Buffett Plays Stubb's

Jimmy Buffett's last-minute Austin show transports crowd to tropics, supports flood victims

Jimmy Buffett's last-minute Austin show takes crowd to the tropics

Jimmy Buffett Stubb's Austin May 2015
Jimmy Buffett's last-minute tour stop at Stubb's. Jimmy Buffett and the Coral Reefers/Facebook

After the Austin metro area suffered massive localized flooding on Monday, it was fair to wonder if Jimmy Buffett's last-minute tour rehearsal at Stubb's on Tuesday would even happen. As it happened, though, Tuesday afternoon was a sea change from the day before: Fans streamed into the amphitheater and found it no worse for wear.

Since Buffett usually plays outdoor sheds of around 15,000, C3 Presents instituted a smart policy for the 2,200-capacity show: Each ticket holder had to pick up at will-call and then immediately enter the venue. As a result, the atmosphere was warm and festive on the Stubb's lawn, as an all-ages crowd awaited its frivolous and fearless party leader. 
 Buffett said the band had decided to leave the night's ticket proceeds in the hands of Austin charities to help with flood recovery.  
Buffett wasted no time getting into his show. He walked on at 8 pm sharp, outfitted casually in a purple T-shirt and the brightest yellow shorts ever worn by man. The yacht rocker's band barely fit on the Stubb's stage.
An 11-piece outfit found him flanked by backup singers, a horns section, and seven-time CMA Musician of the Year Mac McAnally as a vocal and guitar foil. The move is a smart one: Buffett has always been more of a songwriter and ringleader than a singer, and the big band helped bring his well-honed odes to escapism into brighter focus.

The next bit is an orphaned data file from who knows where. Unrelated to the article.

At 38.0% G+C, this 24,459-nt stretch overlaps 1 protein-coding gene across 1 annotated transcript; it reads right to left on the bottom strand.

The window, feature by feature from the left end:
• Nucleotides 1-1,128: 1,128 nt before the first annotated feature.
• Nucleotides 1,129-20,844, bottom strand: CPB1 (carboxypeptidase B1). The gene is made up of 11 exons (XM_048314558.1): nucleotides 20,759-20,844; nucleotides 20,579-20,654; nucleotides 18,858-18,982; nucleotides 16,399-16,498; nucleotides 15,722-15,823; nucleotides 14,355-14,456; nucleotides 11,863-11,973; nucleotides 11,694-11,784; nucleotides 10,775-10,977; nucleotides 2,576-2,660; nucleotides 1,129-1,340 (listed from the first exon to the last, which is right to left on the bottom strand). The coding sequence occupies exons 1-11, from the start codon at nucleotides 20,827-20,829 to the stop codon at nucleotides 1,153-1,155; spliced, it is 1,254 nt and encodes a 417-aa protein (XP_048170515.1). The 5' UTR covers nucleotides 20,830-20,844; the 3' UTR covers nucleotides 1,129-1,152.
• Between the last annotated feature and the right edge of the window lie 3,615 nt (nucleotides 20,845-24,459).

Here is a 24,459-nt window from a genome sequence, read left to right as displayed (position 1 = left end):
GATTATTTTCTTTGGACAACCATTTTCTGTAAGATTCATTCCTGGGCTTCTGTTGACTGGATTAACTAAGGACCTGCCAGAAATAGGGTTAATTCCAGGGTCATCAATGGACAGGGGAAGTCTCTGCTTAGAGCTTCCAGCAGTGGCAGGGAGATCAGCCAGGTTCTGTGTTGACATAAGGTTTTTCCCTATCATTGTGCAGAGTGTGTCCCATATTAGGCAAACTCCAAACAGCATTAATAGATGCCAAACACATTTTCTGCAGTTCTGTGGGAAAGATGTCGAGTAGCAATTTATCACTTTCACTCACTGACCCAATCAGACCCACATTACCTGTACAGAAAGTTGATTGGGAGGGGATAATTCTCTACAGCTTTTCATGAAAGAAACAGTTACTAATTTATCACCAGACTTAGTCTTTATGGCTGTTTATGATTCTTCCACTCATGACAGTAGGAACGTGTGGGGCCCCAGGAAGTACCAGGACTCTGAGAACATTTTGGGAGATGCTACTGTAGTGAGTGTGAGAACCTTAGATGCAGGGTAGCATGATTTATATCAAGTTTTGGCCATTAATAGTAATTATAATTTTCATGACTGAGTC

After opening with hit "License To Chill," Buffett discussed Monday's flooding and mentioned that the band had decided to leave the night's ticket proceeds (likely around $200,000) in the hands of Austin charities to help with flood recovery. 
While many arena acts in a small venue might use stage time for set list experimentation, this mostly wasn't the case with Buffett. Outside of a handful of album cuts like "Blue Guitar" and "Off to See the Lizard," he and the band seemed content to simply knock the rust off and — for the most part — play the "yellow album" hits that have made the man a fortune. This is apparently not the plan for the summer tour. During some stage banter, he mentioned that the group will play a larger 32-song, three-hour set sprinkled with rarities on the regular tour dates.
Buffett's familiarity with Austin and the city's music fans was evident throughout the set. He mentioned first coming to town at the behest of longtime friend Jerry Jeff Walker and asked who among the crowd had attended any of his appearances around town in the 1970s. He also confirmed the legend that "Margaritaville" was partially written in Austin, and Buffett ran out a cover of the Lyle Lovett classic, "If I Had a Boat" late in the set.
As one would expect, the audience sing-alongs were constant, and the veteran crowd knew the preferred Parrothead cover songs, chief among them the Crosby, Stills and Nash favorite, "Southern Cross." 
As the show wound down at 9:45 pm (just prior to the forecast of another big storm), Buffett ended the gig by himself with an acoustic guitar. His solo rendition of 1974's "Tin Cup Chalice" covered the familiar Buffett territory of islands, beer, boats and travel and sent the crowd home in a pleasant tropical haze. 
Jimmy Buffett and the Coral Reefers play The Woodlands on Thursday, May 28 and Frisco on Saturday, May 30. Tickets are available via Live Nation.